Tuesday, November 22, 2005

Pilgrims flock to see 'Buddha boy' said to have fasted six months

Telegraph By Thomas Bell in Bara District, Nepal

Thousands of pilgrims are pouring into the dense jungle of southern Nepal to worship a 15-year-old boy who has been hailed as a new Buddha.

Devotees claim that Ram Bomjon, who is silently meditating beneath a tree, has not eaten or drunk anything since he sat down at his chosen spot six months ago.

Witnesses say they have seen light emanating from the teenager's forehead.

"It looks a bit like when you shine a torch through your hand," said Tek Bahadur Lama, a member of the committee responsible for dealing with the growing number of visitors from India and elsewhere in Nepal.

Photographs of Ram Bomjon, available for five rupees (4p) from his makeshift shrine, have become ubiquitous across the region. "Far and wide, it's the only topic of conversation," said Upendra Lamichami, a local journalist.

He said no allegation had yet emerged of Ram breaking his fast or moving, even to relieve himself.

Santa Raj Subedi, the chief government official in Bara district, appealed to the capital, Kathmandu, for assistance in dealing with the influx of visitors, and for a team of scients to examine the case.

Local doctors failed to reach a final conclusion, although they were allowed no closer than five yards from the boy mystic, declaring that they could confirm no more than that he was alive.

The popularity of the phenomenon is partly because it resembles an episode in the life of the historical Buddha, who was born 160 miles away around 543 BC. The Buddha achieved enlightenment when he meditated beneath a sacred pipal tree for 49 days.

Ram Bomjon is also sitting beneath a pipal tree, in the same posture as the Buddha is depicted, but his vigil has already taken longer.

Ram's mother, who is called Maya Devi, like the Buddha's mother, admits to anxiety, particularly at meal times. But she tells herself: "God took him to the forest and I have faith that God will feed him."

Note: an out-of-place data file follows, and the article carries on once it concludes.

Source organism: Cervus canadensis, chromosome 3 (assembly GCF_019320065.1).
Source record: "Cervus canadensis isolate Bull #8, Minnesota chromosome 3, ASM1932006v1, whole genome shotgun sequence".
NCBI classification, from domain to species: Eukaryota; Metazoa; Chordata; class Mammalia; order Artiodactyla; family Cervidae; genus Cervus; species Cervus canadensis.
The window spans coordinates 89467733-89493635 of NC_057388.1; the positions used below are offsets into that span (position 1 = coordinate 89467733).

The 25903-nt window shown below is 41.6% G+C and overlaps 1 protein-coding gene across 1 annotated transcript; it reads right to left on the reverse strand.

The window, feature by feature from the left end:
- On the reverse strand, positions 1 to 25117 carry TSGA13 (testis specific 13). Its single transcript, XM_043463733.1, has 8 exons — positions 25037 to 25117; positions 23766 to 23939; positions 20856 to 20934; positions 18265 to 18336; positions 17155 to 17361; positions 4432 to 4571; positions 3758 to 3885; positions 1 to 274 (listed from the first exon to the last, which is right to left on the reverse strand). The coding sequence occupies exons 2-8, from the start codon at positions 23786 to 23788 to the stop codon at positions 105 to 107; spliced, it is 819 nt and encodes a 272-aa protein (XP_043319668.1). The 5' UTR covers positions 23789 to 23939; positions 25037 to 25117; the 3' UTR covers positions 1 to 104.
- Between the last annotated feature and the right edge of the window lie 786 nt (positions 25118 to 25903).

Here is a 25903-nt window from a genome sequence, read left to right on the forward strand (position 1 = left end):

She said: "He's definitely got thinner. Early in the morning he looks sunken, like there's no blood in him, but as the sun rises he seems to get brighter and brighter."

The fervour increased last week when a snake is said to have bitten Ram, and a curtain was drawn around him.

After five days it was opened and he spoke. "Tell the people not to call me a Buddha. I don't have the Buddha's energy. I am at the level of rinpoche [lesser divinity].

"A snake bit me but I do not need treatment. I need six years of deep meditation."

Despite his protestations, "Buddha boy" is famous.

A thriving market has grown in the once pristine forest, supplying pilgrims with everything from chewing tobacco and bicycle repairs to incense and sacred amulets. The ground is covered in litter.

A fence was built around Ram's tree to prevent pilgrims prodding him, then a second, and now a third is planned, as well as a bus park, leaving Ram at the centre of an ever growing circle of rubbish.

Prakash Lamsal, a businessman said: "Some people are selling 2,500 rupees [£20] worth of tea a day.

"These lamas [monks] are going to build mansions out of this. If I wasn't a bit embarrassed I'd take a van down there and set up a stall."

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